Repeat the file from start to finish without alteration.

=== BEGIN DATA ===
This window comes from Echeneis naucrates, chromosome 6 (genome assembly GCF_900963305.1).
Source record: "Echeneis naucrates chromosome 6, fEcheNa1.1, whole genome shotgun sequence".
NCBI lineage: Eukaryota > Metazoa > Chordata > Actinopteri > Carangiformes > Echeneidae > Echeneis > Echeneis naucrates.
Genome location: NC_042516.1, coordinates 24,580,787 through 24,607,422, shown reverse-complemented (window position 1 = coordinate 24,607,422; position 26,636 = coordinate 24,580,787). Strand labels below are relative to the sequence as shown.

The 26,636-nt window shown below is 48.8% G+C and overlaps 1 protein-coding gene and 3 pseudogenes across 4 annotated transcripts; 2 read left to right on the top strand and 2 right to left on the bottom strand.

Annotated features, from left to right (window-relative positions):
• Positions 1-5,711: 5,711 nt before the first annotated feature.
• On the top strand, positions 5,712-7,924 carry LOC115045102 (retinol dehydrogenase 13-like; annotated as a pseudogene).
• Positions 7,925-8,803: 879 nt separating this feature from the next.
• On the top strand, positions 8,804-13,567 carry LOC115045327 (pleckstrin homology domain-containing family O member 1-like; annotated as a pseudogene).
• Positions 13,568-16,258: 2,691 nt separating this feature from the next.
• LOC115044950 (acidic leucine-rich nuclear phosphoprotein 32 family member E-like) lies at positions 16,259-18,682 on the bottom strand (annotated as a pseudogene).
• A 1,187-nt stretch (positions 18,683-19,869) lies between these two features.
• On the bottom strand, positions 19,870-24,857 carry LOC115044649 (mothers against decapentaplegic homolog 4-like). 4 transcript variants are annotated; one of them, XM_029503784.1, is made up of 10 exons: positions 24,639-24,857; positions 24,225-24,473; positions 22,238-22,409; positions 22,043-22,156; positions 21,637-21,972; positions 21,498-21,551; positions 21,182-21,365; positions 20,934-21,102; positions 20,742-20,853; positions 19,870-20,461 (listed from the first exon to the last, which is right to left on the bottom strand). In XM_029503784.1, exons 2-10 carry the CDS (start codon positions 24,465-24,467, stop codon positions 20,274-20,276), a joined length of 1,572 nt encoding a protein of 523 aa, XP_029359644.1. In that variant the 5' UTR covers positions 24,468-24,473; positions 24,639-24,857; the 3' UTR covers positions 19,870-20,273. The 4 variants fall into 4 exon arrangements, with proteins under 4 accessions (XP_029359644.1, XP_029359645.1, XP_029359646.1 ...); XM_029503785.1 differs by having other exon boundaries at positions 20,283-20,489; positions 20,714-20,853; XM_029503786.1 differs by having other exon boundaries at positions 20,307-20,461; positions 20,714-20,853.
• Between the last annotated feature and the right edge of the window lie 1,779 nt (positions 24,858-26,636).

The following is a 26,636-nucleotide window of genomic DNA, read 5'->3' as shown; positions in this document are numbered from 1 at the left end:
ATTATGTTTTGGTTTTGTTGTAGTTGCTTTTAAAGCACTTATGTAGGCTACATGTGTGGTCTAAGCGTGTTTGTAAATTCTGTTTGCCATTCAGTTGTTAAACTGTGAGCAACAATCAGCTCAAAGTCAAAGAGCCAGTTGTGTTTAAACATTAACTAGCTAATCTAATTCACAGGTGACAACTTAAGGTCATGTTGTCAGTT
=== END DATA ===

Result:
This window comes from Echeneis naucrates, chromosome 6 (genome assembly GCF_900963305.1).
Source record: "Echeneis naucrates chromosome 6, fEcheNa1.1, whole genome shotgun sequence".
NCBI lineage: Eukaryota > Metazoa > Chordata > Actinopteri > Carangiformes > Echeneidae > Echeneis > Echeneis naucrates.
Genome location: NC_042516.1, coordinates 24,580,787 through 24,607,422, shown reverse-complemented (window position 1 = coordinate 24,607,422; position 26,636 = coordinate 24,580,787). Strand labels below are relative to the sequence as shown.

The 26,636-nt window shown below is 48.8% G+C and overlaps 1 protein-coding gene and 3 pseudogenes across 4 annotated transcripts; 2 read left to right on the top strand and 2 right to left on the bottom strand.

Annotated features, from left to right (window-relative positions):
• Positions 1-5,711: 5,711 nt before the first annotated feature.
• On the top strand, positions 5,712-7,924 carry LOC115045102 (retinol dehydrogenase 13-like; annotated as a pseudogene).
• Positions 7,925-8,803: 879 nt separating this feature from the next.
• On the top strand, positions 8,804-13,567 carry LOC115045327 (pleckstrin homology domain-containing family O member 1-like; annotated as a pseudogene).
• Positions 13,568-16,258: 2,691 nt separating this feature from the next.
• LOC115044950 (acidic leucine-rich nuclear phosphoprotein 32 family member E-like) lies at positions 16,259-18,682 on the bottom strand (annotated as a pseudogene).
• A 1,187-nt stretch (positions 18,683-19,869) lies between these two features.
• On the bottom strand, positions 19,870-24,857 carry LOC115044649 (mothers against decapentaplegic homolog 4-like). 4 transcript variants are annotated; one of them, XM_029503784.1, is made up of 10 exons: positions 24,639-24,857; positions 24,225-24,473; positions 22,238-22,409; positions 22,043-22,156; positions 21,637-21,972; positions 21,498-21,551; positions 21,182-21,365; positions 20,934-21,102; positions 20,742-20,853; positions 19,870-20,461 (listed from the first exon to the last, which is right to left on the bottom strand). In XM_029503784.1, exons 2-10 carry the CDS (start codon positions 24,465-24,467, stop codon positions 20,274-20,276), a joined length of 1,572 nt encoding a protein of 523 aa, XP_029359644.1. In that variant the 5' UTR covers positions 24,468-24,473; positions 24,639-24,857; the 3' UTR covers positions 19,870-20,273. The 4 variants fall into 4 exon arrangements, with proteins under 4 accessions (XP_029359644.1, XP_029359645.1, XP_029359646.1 ...); XM_029503785.1 differs by having other exon boundaries at positions 20,283-20,489; positions 20,714-20,853; XM_029503786.1 differs by having other exon boundaries at positions 20,307-20,461; positions 20,714-20,853.
• Between the last annotated feature and the right edge of the window lie 1,779 nt (positions 24,858-26,636).

The following is a 26,636-nucleotide window of genomic DNA, read 5'->3' as shown; positions in this document are numbered from 1 at the left end:
ATTATGTTTTGGTTTTGTTGTAGTTGCTTTTAAAGCACTTATGTAGGCTACATGTGTGGTCTAAGCGTGTTTGTAAATTCTGTTTGCCATTCAGTTGTTAAACTGTGAGCAACAATCAGCTCAAAGTCAAAGAGCCAGTTGTGTTTAAACATTAACTAGCTAATCTAATTCACAGGTGACAACTTAAGGTCATGTTGTCAGTT